reproduce
Darwin’s Conclusions:
• Individuals that are better suited to their
environment—that is, with high levels of fitness—
survive and reproduce most successfully.
• This was a process that Darwin called survival of the
fittest.
• Because of its similarities to artificial selection, Darwin
referred to the survival of the fittest as natural selection.
– In both artificial selection and natural variation, only
certain individuals of a population produce new
individuals
Darwin’s Conclusions:
• Over time, natural selection results in
changes in the inherited characteristics of a
population.
• These changes increase a species’ fitness in
its environment.
– Natural selection cannot be seen directly; it can only
be observed as changes in a population over many
successive generations.
Descent With Modification
• Natural selection produces organisms that have different
structures, establish different niches, or occupy different
habitats.
• As a result, species today look different from their
ancestors.
• Each living species has descended, with changes, from
other species over time.
• If we look far enough back, the logic concludes, we could
find the common ancestors of all living things. This is the
principle known as common descent.
Evidence of Evolution:
• Fossil record - by
examining fossils from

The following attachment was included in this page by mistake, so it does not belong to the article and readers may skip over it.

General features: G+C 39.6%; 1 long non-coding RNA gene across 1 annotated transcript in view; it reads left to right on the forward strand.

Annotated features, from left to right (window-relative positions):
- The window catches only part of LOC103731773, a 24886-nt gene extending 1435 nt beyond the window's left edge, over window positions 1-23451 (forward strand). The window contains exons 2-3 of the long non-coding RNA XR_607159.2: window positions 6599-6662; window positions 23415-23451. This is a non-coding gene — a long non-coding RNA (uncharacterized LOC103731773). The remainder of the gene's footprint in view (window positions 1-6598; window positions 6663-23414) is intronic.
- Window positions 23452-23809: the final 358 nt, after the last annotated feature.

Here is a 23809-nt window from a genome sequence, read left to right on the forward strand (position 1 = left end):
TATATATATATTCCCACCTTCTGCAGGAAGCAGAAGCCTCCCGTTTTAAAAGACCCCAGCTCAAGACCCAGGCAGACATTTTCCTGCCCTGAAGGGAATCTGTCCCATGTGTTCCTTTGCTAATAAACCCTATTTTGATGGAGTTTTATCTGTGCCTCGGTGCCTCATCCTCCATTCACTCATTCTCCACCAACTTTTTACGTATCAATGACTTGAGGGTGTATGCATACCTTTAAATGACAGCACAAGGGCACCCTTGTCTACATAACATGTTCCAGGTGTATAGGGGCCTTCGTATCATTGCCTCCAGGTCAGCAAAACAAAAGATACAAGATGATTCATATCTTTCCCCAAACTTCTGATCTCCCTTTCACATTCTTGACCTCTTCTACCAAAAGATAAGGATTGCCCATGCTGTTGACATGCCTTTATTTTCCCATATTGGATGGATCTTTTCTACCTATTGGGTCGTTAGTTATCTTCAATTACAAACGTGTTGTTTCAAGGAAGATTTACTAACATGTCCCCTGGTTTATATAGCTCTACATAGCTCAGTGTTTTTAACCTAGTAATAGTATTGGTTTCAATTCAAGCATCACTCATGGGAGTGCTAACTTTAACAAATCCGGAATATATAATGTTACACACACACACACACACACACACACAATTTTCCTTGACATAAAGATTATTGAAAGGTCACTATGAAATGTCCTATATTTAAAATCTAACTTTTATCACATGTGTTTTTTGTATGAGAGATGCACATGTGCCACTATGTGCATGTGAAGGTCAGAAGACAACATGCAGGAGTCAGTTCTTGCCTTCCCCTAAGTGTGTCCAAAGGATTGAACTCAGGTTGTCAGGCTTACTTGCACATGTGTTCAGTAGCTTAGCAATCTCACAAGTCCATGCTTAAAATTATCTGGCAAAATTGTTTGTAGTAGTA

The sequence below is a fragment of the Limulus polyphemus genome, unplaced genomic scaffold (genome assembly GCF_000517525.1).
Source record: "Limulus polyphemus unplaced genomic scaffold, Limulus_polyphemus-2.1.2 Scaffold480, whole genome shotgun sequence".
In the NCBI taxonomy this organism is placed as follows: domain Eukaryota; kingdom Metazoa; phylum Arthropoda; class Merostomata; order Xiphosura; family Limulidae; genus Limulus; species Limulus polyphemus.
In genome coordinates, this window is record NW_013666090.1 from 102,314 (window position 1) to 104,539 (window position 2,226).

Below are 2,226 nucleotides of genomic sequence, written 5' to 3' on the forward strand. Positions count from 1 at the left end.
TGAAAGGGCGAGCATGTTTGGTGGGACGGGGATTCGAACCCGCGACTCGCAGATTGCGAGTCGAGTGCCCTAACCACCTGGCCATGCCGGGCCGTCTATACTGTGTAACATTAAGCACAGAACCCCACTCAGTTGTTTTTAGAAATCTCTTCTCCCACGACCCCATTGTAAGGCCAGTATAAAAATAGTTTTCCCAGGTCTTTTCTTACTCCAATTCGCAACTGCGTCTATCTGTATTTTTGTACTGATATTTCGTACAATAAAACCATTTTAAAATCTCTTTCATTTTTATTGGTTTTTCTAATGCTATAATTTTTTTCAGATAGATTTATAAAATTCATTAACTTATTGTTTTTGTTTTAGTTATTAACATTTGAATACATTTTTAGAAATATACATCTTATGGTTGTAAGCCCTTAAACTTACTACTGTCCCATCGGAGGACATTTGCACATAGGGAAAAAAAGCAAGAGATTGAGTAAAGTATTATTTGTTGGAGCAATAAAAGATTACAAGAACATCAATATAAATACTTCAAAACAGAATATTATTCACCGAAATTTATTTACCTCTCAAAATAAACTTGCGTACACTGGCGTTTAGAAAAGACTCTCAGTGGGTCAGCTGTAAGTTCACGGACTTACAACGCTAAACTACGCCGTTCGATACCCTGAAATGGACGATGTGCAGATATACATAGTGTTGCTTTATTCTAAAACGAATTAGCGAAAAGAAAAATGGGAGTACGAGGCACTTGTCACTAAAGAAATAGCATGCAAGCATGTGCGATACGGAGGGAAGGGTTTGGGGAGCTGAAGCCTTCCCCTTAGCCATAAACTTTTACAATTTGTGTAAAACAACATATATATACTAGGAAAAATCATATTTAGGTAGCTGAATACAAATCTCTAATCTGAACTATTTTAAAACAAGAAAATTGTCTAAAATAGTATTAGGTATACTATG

sequential layers of rock,
one could view how a
species had changed and
produced different species
over time, as shown in the
figure at right.
• Geographical distribution
of living species
• Biochemistry
• Similarities in Embryonic
Development
• Homologous structures of
living organisms
– structures that have
different mature forms in
different organisms but
develop from the same
embryonic tissues
– Not all homologous
structures serve
important functions.
– Vestigial organs (the
organs of many animals
are so reduced in size
that they are just
vestiges, or traces, of
homologous organs in
other species.
Homologous Body Structures
Section 15-3
Turtle
Alligator
Bird
Typical primitive fish
Mammals
Concept Map
Section 15-3
Evidence of
Evolution
includes
The fossil record
Geographic
distribution of
living species
Homologous
body structures
Similarities
in early
development
which is composed of
which indicates
which implies
which implies
Physical
remains of
organisms
Common
ancestral
species
Similar genes
Similar genes
Summary of Darwin’s Theory
•
•
•
•
Individual organisms in nature differ from one